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Maine Landlord Tenant Law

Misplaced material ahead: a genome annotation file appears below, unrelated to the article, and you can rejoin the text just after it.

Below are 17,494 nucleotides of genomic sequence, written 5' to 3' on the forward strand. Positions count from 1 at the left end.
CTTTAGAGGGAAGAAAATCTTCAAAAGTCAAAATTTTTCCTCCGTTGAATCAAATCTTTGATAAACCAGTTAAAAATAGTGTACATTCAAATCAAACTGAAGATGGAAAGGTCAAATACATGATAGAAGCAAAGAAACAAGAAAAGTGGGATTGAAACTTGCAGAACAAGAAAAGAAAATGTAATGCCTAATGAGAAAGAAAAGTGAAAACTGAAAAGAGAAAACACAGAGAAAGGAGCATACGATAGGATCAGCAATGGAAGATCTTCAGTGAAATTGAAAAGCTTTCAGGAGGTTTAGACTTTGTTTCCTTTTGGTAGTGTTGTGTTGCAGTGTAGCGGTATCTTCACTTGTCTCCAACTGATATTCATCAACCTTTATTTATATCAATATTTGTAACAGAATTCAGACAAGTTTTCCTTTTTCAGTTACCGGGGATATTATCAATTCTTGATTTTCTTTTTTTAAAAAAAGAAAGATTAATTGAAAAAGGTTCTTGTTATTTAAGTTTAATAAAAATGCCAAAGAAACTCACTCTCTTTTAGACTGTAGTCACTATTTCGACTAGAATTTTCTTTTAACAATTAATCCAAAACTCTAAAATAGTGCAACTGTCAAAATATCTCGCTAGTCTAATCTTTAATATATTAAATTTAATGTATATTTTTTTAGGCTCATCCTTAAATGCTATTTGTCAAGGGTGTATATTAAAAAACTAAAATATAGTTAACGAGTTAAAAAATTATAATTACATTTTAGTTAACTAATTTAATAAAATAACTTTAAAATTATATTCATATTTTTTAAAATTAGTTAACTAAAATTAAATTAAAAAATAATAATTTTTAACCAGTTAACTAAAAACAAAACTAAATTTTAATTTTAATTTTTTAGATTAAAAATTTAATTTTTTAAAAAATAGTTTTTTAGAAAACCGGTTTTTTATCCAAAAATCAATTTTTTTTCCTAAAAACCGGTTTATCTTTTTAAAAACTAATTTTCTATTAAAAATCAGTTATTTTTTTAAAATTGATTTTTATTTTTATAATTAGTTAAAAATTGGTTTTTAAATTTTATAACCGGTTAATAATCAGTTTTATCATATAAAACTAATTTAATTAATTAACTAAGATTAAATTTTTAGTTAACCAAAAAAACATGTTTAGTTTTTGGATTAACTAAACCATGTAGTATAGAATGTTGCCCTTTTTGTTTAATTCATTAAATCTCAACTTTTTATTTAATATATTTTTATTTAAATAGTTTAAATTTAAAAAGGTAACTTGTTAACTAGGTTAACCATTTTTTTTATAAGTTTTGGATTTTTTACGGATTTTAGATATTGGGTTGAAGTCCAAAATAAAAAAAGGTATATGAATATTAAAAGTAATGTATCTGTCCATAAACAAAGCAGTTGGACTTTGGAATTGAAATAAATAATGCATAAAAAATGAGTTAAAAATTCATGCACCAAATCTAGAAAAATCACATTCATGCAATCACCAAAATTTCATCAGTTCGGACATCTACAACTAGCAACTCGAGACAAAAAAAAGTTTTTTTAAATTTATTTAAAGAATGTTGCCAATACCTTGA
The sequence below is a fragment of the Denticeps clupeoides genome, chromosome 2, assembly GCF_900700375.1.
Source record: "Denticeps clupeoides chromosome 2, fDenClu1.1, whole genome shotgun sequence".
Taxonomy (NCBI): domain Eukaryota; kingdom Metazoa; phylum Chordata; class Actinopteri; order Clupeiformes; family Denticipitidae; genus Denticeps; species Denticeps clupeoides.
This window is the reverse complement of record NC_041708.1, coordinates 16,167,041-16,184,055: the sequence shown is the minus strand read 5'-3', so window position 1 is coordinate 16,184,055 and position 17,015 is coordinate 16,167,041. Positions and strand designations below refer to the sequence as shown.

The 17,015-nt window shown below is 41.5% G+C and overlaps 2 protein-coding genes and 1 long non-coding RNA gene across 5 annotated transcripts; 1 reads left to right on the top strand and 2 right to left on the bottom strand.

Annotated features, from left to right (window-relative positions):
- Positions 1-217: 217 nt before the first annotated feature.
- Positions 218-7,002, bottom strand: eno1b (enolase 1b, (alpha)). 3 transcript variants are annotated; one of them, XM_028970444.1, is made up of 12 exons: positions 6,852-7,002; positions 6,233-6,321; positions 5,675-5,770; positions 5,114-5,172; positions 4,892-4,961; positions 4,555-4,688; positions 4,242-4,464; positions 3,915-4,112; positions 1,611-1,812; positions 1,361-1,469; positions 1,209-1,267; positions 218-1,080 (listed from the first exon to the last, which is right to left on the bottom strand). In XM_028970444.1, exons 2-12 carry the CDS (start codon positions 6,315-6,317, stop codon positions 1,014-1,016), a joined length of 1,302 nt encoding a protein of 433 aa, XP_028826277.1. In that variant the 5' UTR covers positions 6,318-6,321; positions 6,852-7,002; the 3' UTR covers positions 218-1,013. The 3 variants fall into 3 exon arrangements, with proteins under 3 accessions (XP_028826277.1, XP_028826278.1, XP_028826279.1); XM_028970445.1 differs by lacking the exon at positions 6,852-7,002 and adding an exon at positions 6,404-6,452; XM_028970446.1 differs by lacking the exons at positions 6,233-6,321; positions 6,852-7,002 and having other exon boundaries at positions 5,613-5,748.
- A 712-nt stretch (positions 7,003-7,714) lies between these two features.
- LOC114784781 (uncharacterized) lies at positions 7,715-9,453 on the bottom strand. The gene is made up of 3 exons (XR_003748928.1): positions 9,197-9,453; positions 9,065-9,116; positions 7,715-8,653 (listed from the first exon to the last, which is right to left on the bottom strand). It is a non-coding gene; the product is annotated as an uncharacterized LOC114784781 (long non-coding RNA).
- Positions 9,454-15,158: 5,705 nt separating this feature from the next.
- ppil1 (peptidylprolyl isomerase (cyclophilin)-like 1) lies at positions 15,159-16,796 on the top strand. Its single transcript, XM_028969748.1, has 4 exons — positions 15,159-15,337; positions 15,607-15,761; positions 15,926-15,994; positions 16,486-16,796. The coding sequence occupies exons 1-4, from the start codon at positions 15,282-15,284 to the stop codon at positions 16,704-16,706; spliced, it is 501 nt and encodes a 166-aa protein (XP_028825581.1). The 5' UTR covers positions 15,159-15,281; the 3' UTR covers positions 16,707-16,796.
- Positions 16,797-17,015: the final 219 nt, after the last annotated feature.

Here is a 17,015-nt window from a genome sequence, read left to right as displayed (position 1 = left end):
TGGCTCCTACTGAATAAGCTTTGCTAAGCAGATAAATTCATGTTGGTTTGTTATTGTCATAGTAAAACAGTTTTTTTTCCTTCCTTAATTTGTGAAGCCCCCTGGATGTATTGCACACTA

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The following information will answer all of your pressing questions concerning Maine Landlord and Tenant Law. Am I Allowed to Break my Lease? According to ME Landlord and Tenant Law, breaking a lease is not a criminal violation. The premise, according to ME landlord and tenant law, with regard to breaking one’s lease is: if you currently have a lease and not a tenancy at will, then you are not allowed, according to Maine Landlord and tenant law, to break your lease. Maine Landlord and Tenant Law view a lease as a legally binding contract. After signing a lease, you and your landlord are bound by the document’s terms as well as ME landlord and tenant law. Because of its legally-binding status, the lease serves as the written record of your rental agreement; the lease affirms the specified rent and all conditions attached to the agreement. If you fail to meet the terms of the lease, you will face steep penalties in addition to the yearly rental amount owed. ME Landlord and Tenant Laws, to balance the powers between renter and rentee, obligates a landlord to make reasonable efforts to rent the space to another party. This requirement attempts to reduce or eliminate your liability for the rent owed for the remaining term of the contract. Maine Landlord and Tenant Laws: The Security Deposit Even if you foreclose on the unit, Maine Landlord and Tenant Law provide you with a few options to secure your security deposit. Maine Landlord and Tenant Law proclaims that if the bank takes possession of the rental space, it cannot attempt to collect your last month’s rent or the security deposit. ME Landlord and Tenant Law mandates your landlord to transfer your security deposit to the bank that is protected from the individual’s creditors. If your landlord claims that your deposit was lost to his/her creditors, you are allowed—according to ME Landlord and Tenant Law—to sue for the deposit plus triple the damages. Moreover, if your landlord files for bankruptcy protection, you will not be able to sue him/her permission from bankruptcy court is secured. The hiring of real estate lawyers is required in this situation. ME Landlord and Tenant Law states that as long as the landlord has followed ME landlord and tenant laws regarding security deposits, the landlord may use the funds for any of the following: 1.) unpaid rent not lawfully withheld; 2.) unpaid rises in real estate taxes; and 3.) repair costs that go beyond normal wear and tear. According to Maine Landlord and Tenant Law, landlords are given thirty days from the termination of the rental agreement or from the day the tenant vacates the tenant to return the deposit or any remaining balance along with a list of damages. Maine Landlord and Tenant Law requires landlords to return security deposits within 30 days after the lease ends. If damage beyond normal wear and tear is observed, the landlord—according to Maine landlord and tenant laws--is permitted to use the security deposit to make the necessary repairs. Based on ME landlord and tenant laws, a landlord may not use the security deposit for repairs if he/she does not provide you with a ‘statement of condition’ at the beginning of the tenancy. Maine Landlord and Tenant Law requires landlords to provide you with a detailed list of the repairs and the costs associated. The statement must be signed under penalties of perjury. If the landlord does not provide you with this document, or if he/she refuses to return the deposit for whatever reason, you are required to sue the landlord to get the deposit back. Although this sounds insufferable, Maine’ housing courts are typically friendly to plaintiffs. Maine Landlord and Tenant Laws: Can the Landlord Enter my Apartment? According to ME Landlord and Tenant Law, a landlord and his/her agent may enter the rental space for several reasons, including: make repairs, inspect the space or to show the rental space to prospective renters. This portion of Maine Landlord and Tenant Law; however, requires landlords to provide the renter with reasonable notice (24 to 48 hours) and to enter only at reasonable hours (9 a.m. to 5 p.m.). ME Landlord and Tenant Laws: Rights after Foreclosure According to Maine Landlord and Tenant Law, foreclosure does not automatically terminate your tenancy. Regardless of what the new owner or the bank tells you, you are not required—based on Maine Landlord and Tenant Law—to leave your apartment just because your landlord lost the property to foreclosure. If you are a formal tenant (tenant with a lease, tenant with a housing subsidy or tenant at will), the tenancy will continue after foreclosure. Subsidized tenancies and tenancies at will continue under the same terms as with their old landlord. In this situation, all leases are converted into tenancies at will, with the company or person purchasing the property at the foreclosure auction serving as the new landlord and owner. As a tenant, you are still responsible for paying the rent. Until the sale of the apartment, you should continue to pay rent to your old landlord. Maine Landlord and Tenant Laws: Rent Increases If you hold a lease for a period of time, your landlord—under Maine Landlord and Tenant Law—is not allowed to raise the rent until the lease ends. With tenancies-at-will; however, you and your landlord agree that you will remain a tenant and pay specified rent until one of you decides you wish to change the terms of the lease. In this formation, either you or the landlord will only provide notice of the intended change. If you are living under a tenancy-at-will lease (month to month lease), your landlord is required to provide notice of his/her intent to end your current tenancy and begin a new one with a higher rent at least 30 days or one month prior to the day your next rent payment is due—whichever period is longer. In most other rental formations, the landlord’s ability to raise rent is limited by the market and what renters are able or willing to pay. Maine Landlord and Tenant Laws: Can I refuse to give my landlord permission to enter my rental space? Maine tenant rights state that with at least one day’s notice, you are required to allow your landlord entry to: make repairs; inspect the apartment; show the apartment to prospective realtors, buyers or tenants; inspect the rental space for damages within the last month of your tenancy Maine Landlord and Tenant Laws: Am I Allowed to withhold rent if there is a problem with the rental space and I have to pay for repair costs? Yes, you are allowed to withhold rent; however, it may be done only when specific conditions apply. You may withhold rent from your landlord if the Board of Health views certain conditions within your space as being unsafe or hazardous to the occupant’s health. In this situation, rent may be withheld if the landlord receives written notice of these violations and if he/she failed to repair the space in a timely manner. No matter the circumstance, you may only deduct a total of 4 months’ rent. Before paying for repairs, you should first speak with the landlord, and in more severe cases, a legal specialist.